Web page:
Home Tags Mitzvot
There are 613 mitzvoth – we all know that. We also all know it is impossible for one person to perform all 613. Twenty-five mitzvot can only be performed in the Land of Israel, which leaves many Jews out in the cold, shall we say. After all, the people of Israel and the Land of Israel are inextricably intertwined; they are in fact dependent on one another for survival. But Judaism has a solution or as a modern Israeli would say, a “patent.” Mitzvot can be performed by proxy; by taking a part in a mitzvah one merits a share in the whole.
Question: Someone tried to observe Shabbat but could not hold out from violating its laws in the latter part of the day. Does he receive a reward for the amount of Shabbat he observed? Or is reward based on the principle of “all or nothing”? In other words, does Shabbat observance require a total commitment such that partial observance is comparable to not observing Shabbat altogether?
The forthcoming debate over an updated Tal Law – the parameters for service by haredim in the Israel Defense Forces – is liable to become heated and nasty. Mutual accusations will be hurled, with one group asserting that mandatory military service is part of an ill-disguised war against Torah and the other side seeking an equal sharing of the defense burdens that fall on most other Israelis.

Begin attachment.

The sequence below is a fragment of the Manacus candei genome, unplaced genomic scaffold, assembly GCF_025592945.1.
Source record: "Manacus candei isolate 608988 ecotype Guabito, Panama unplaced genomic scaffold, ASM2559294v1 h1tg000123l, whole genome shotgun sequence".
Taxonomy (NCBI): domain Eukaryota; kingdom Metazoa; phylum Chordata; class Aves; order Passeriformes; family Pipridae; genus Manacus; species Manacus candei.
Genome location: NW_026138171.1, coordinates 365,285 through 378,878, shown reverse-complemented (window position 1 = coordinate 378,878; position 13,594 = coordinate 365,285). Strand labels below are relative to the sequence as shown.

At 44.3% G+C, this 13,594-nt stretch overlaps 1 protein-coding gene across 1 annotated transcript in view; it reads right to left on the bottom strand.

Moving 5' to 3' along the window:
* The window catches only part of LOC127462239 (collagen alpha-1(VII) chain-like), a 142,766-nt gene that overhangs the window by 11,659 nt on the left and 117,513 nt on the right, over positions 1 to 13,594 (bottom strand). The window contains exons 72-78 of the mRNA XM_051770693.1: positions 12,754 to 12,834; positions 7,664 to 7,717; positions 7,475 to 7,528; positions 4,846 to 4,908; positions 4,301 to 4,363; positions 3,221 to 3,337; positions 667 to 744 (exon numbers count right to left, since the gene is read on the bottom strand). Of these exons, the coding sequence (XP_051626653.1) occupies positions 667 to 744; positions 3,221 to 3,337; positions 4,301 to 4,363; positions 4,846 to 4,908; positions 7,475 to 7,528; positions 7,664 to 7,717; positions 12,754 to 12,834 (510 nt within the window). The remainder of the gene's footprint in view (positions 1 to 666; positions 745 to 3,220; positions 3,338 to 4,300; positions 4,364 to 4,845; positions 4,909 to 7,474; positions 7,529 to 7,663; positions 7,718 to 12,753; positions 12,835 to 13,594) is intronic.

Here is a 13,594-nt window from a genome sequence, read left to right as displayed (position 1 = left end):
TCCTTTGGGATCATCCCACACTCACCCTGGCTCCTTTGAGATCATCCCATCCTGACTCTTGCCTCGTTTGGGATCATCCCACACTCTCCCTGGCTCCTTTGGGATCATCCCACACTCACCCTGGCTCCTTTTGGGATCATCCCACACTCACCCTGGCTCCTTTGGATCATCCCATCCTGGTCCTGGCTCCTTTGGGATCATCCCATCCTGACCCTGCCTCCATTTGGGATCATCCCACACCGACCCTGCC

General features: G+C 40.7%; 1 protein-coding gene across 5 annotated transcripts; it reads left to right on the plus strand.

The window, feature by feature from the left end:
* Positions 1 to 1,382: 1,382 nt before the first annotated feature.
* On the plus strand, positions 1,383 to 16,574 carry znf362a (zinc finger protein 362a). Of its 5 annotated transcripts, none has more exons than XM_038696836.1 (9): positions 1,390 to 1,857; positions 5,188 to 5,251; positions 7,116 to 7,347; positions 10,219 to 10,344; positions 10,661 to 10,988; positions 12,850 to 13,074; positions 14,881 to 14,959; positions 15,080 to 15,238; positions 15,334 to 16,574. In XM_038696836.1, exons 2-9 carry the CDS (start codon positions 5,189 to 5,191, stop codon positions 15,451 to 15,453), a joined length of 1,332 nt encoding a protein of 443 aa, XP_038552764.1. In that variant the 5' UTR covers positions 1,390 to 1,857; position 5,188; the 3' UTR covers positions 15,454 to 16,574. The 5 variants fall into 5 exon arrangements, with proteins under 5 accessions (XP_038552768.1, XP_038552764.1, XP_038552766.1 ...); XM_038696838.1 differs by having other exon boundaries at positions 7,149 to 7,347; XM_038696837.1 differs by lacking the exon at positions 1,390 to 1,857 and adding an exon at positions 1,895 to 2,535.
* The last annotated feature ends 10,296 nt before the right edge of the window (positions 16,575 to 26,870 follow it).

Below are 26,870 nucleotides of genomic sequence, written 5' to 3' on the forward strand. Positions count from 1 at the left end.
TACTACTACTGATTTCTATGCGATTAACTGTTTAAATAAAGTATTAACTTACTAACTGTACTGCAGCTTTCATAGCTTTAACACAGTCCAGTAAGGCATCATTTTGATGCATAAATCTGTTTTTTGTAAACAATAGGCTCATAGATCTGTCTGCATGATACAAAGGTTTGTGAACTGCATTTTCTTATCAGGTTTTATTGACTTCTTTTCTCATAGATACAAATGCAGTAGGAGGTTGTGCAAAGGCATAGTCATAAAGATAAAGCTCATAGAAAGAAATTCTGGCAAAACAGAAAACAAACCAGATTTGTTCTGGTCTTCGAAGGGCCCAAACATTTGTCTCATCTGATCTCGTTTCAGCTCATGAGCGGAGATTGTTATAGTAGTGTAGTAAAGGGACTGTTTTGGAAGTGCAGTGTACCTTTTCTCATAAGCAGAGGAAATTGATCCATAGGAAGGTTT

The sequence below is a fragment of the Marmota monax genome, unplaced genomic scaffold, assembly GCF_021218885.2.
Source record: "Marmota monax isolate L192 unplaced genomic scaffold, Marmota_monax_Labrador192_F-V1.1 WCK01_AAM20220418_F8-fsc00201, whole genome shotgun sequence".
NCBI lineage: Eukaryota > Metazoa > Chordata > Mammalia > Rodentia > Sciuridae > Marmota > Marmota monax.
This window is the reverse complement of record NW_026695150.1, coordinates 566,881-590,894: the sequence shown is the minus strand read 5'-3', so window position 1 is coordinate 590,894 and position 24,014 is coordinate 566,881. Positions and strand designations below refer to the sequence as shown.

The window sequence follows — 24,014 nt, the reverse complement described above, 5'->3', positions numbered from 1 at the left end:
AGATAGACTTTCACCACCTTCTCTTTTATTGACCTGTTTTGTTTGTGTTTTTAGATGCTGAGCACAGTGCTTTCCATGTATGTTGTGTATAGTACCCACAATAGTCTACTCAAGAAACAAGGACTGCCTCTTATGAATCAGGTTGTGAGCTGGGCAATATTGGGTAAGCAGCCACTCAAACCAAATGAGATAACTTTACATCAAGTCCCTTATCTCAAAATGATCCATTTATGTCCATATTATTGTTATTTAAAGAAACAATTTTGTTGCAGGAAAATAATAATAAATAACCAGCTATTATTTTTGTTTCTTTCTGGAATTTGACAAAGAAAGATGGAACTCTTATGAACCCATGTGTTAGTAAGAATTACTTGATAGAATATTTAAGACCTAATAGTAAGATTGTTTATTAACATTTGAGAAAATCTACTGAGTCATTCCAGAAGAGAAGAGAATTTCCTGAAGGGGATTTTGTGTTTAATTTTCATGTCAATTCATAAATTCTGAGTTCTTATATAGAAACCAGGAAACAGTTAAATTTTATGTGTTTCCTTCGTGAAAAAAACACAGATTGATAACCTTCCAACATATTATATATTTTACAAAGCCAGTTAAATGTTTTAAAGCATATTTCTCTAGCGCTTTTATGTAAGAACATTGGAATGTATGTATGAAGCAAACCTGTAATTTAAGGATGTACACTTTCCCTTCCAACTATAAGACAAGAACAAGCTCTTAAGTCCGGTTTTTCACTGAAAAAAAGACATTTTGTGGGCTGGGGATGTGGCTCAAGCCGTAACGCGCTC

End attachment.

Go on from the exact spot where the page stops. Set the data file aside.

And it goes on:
It is simply not the same to put on tefillin or keep kashrut or observe Shabbat in the Diaspora as in Israel. The Torah is the constitution of a holy people in the holy land. Only in Israel is the fulfillment of the commands a society-building exercise, shaping the contours of a culture as a whole. Only in Israel does the calendar track the rhythms of the Jewish year.
“Women are obligated to participate in kindling the Chanukah lights,” instructs the Kitzur Shulchan Aruch, a nineteenth century commentary on the Shulchan Aruch, the basic Jewish legal text. And, surprisingly, even more: “A woman can light the candles for all the members of her family.”
Elementary school children attending Lubavitch Educational Center (LEC) in Miami recently participated in an annual schoolwide campaign. The project reached out to the South Florida Jewish community and enabled many individuals to perform the mitzvot of Sukkot.
Nowadays, Jewish parents and educators must ask themselves how they can present Torah and mitzvot in a way that speaks to this generation. To many youth today, Judaism’s rich heritage seems outdated, irrelevant and boring.